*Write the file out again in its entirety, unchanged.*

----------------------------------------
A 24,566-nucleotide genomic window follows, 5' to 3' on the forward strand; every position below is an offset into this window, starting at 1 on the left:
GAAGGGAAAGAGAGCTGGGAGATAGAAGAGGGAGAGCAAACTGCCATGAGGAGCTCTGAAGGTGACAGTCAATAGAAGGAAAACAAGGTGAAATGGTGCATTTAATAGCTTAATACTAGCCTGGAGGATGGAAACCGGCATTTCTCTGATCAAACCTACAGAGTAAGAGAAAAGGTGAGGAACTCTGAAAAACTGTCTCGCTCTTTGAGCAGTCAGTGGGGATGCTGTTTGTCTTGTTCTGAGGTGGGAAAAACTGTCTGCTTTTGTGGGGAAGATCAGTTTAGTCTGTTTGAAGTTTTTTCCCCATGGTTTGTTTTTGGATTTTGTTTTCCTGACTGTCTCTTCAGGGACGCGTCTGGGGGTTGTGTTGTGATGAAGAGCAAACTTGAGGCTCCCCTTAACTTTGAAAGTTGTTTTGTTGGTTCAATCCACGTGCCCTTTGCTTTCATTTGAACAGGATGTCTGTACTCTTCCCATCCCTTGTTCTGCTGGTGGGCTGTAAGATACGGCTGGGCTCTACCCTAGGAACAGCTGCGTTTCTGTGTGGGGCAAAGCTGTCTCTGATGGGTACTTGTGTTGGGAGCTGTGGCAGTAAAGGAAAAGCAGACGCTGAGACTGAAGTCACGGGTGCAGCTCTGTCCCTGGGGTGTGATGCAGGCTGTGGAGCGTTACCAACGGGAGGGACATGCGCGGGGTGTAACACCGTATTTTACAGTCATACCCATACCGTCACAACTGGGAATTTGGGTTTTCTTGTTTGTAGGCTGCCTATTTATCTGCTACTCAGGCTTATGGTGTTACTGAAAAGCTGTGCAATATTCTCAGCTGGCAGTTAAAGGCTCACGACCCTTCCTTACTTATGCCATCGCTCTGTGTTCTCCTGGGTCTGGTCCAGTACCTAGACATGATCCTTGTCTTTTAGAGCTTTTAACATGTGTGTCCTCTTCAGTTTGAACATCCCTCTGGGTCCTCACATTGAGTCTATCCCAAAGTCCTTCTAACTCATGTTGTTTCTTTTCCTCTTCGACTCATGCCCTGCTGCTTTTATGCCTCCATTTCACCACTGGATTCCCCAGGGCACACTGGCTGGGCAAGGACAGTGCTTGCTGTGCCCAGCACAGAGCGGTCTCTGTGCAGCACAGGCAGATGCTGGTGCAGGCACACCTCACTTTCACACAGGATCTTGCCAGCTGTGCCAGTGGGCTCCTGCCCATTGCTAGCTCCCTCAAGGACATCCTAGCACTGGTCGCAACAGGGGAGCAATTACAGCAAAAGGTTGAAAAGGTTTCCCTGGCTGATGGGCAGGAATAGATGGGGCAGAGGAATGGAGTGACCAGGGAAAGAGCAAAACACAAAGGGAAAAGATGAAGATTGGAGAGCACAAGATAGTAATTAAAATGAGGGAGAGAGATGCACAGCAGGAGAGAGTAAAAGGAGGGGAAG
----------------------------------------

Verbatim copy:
A 24,566-nucleotide genomic window follows, 5' to 3' on the forward strand; every position below is an offset into this window, starting at 1 on the left:
GAAGGGAAAGAGAGCTGGGAGATAGAAGAGGGAGAGCAAACTGCCATGAGGAGCTCTGAAGGTGACAGTCAATAGAAGGAAAACAAGGTGAAATGGTGCATTTAATAGCTTAATACTAGCCTGGAGGATGGAAACCGGCATTTCTCTGATCAAACCTACAGAGTAAGAGAAAAGGTGAGGAACTCTGAAAAACTGTCTCGCTCTTTGAGCAGTCAGTGGGGATGCTGTTTGTCTTGTTCTGAGGTGGGAAAAACTGTCTGCTTTTGTGGGGAAGATCAGTTTAGTCTGTTTGAAGTTTTTTCCCCATGGTTTGTTTTTGGATTTTGTTTTCCTGACTGTCTCTTCAGGGACGCGTCTGGGGGTTGTGTTGTGATGAAGAGCAAACTTGAGGCTCCCCTTAACTTTGAAAGTTGTTTTGTTGGTTCAATCCACGTGCCCTTTGCTTTCATTTGAACAGGATGTCTGTACTCTTCCCATCCCTTGTTCTGCTGGTGGGCTGTAAGATACGGCTGGGCTCTACCCTAGGAACAGCTGCGTTTCTGTGTGGGGCAAAGCTGTCTCTGATGGGTACTTGTGTTGGGAGCTGTGGCAGTAAAGGAAAAGCAGACGCTGAGACTGAAGTCACGGGTGCAGCTCTGTCCCTGGGGTGTGATGCAGGCTGTGGAGCGTTACCAACGGGAGGGACATGCGCGGGGTGTAACACCGTATTTTACAGTCATACCCATACCGTCACAACTGGGAATTTGGGTTTTCTTGTTTGTAGGCTGCCTATTTATCTGCTACTCAGGCTTATGGTGTTACTGAAAAGCTGTGCAATATTCTCAGCTGGCAGTTAAAGGCTCACGACCCTTCCTTACTTATGCCATCGCTCTGTGTTCTCCTGGGTCTGGTCCAGTACCTAGACATGATCCTTGTCTTTTAGAGCTTTTAACATGTGTGTCCTCTTCAGTTTGAACATCCCTCTGGGTCCTCACATTGAGTCTATCCCAAAGTCCTTCTAACTCATGTTGTTTCTTTTCCTCTTCGACTCATGCCCTGCTGCTTTTATGCCTCCATTTCACCACTGGATTCCCCAGGGCACACTGGCTGGGCAAGGACAGTGCTTGCTGTGCCCAGCACAGAGCGGTCTCTGTGCAGCACAGGCAGATGCTGGTGCAGGCACACCTCACTTTCACACAGGATCTTGCCAGCTGTGCCAGTGGGCTCCTGCCCATTGCTAGCTCCCTCAAGGACATCCTAGCACTGGTCGCAACAGGGGAGCAATTACAGCAAAAGGTTGAAAAGGTTTCCCTGGCTGATGGGCAGGAATAGATGGGGCAGAGGAATGGAGTGACCAGGGAAAGAGCAAAACACAAAGGGAAAAGATGAAGATTGGAGAGCACAAGATAGTAATTAAAATGAGGGAGAGAGATGCACAGCAGGAGAGAGTAAAAGGAGGGGAAG